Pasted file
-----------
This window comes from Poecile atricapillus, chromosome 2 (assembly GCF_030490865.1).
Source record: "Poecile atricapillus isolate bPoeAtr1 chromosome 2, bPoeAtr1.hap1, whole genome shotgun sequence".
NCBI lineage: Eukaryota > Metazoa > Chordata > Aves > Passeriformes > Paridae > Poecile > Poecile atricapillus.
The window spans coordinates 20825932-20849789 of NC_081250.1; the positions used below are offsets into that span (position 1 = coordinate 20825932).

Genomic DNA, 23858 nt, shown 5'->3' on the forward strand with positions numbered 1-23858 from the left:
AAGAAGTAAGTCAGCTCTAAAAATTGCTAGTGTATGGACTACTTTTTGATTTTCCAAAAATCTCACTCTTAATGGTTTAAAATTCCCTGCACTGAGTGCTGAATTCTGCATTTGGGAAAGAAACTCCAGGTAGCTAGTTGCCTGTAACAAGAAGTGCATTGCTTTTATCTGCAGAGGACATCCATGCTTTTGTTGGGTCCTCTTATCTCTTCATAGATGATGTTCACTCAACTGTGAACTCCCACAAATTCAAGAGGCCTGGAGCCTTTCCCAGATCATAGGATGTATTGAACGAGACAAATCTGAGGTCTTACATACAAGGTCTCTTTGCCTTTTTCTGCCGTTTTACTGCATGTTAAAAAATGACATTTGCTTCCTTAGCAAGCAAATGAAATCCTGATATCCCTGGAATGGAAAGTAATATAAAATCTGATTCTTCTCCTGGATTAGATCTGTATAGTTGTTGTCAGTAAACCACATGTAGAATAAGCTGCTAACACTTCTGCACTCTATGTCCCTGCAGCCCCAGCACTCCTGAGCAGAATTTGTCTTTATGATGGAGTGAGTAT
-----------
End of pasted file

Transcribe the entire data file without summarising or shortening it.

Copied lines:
This window comes from Poecile atricapillus, chromosome 2 (assembly GCF_030490865.1).
Source record: "Poecile atricapillus isolate bPoeAtr1 chromosome 2, bPoeAtr1.hap1, whole genome shotgun sequence".
NCBI lineage: Eukaryota > Metazoa > Chordata > Aves > Passeriformes > Paridae > Poecile > Poecile atricapillus.
The window spans coordinates 20825932-20849789 of NC_081250.1; the positions used below are offsets into that span (position 1 = coordinate 20825932).

Genomic DNA, 23858 nt, shown 5'->3' on the forward strand with positions numbered 1-23858 from the left:
AAGAAGTAAGTCAGCTCTAAAAATTGCTAGTGTATGGACTACTTTTTGATTTTCCAAAAATCTCACTCTTAATGGTTTAAAATTCCCTGCACTGAGTGCTGAATTCTGCATTTGGGAAAGAAACTCCAGGTAGCTAGTTGCCTGTAACAAGAAGTGCATTGCTTTTATCTGCAGAGGACATCCATGCTTTTGTTGGGTCCTCTTATCTCTTCATAGATGATGTTCACTCAACTGTGAACTCCCACAAATTCAAGAGGCCTGGAGCCTTTCCCAGATCATAGGATGTATTGAACGAGACAAATCTGAGGTCTTACATACAAGGTCTCTTTGCCTTTTTCTGCCGTTTTACTGCATGTTAAAAAATGACATTTGCTTCCTTAGCAAGCAAATGAAATCCTGATATCCCTGGAATGGAAAGTAATATAAAATCTGATTCTTCTCCTGGATTAGATCTGTATAGTTGTTGTCAGTAAACCACATGTAGAATAAGCTGCTAACACTTCTGCACTCTATGTCCCTGCAGCCCCAGCACTCCTGAGCAGAATTTGTCTTTATGATGGAGTGAGTAT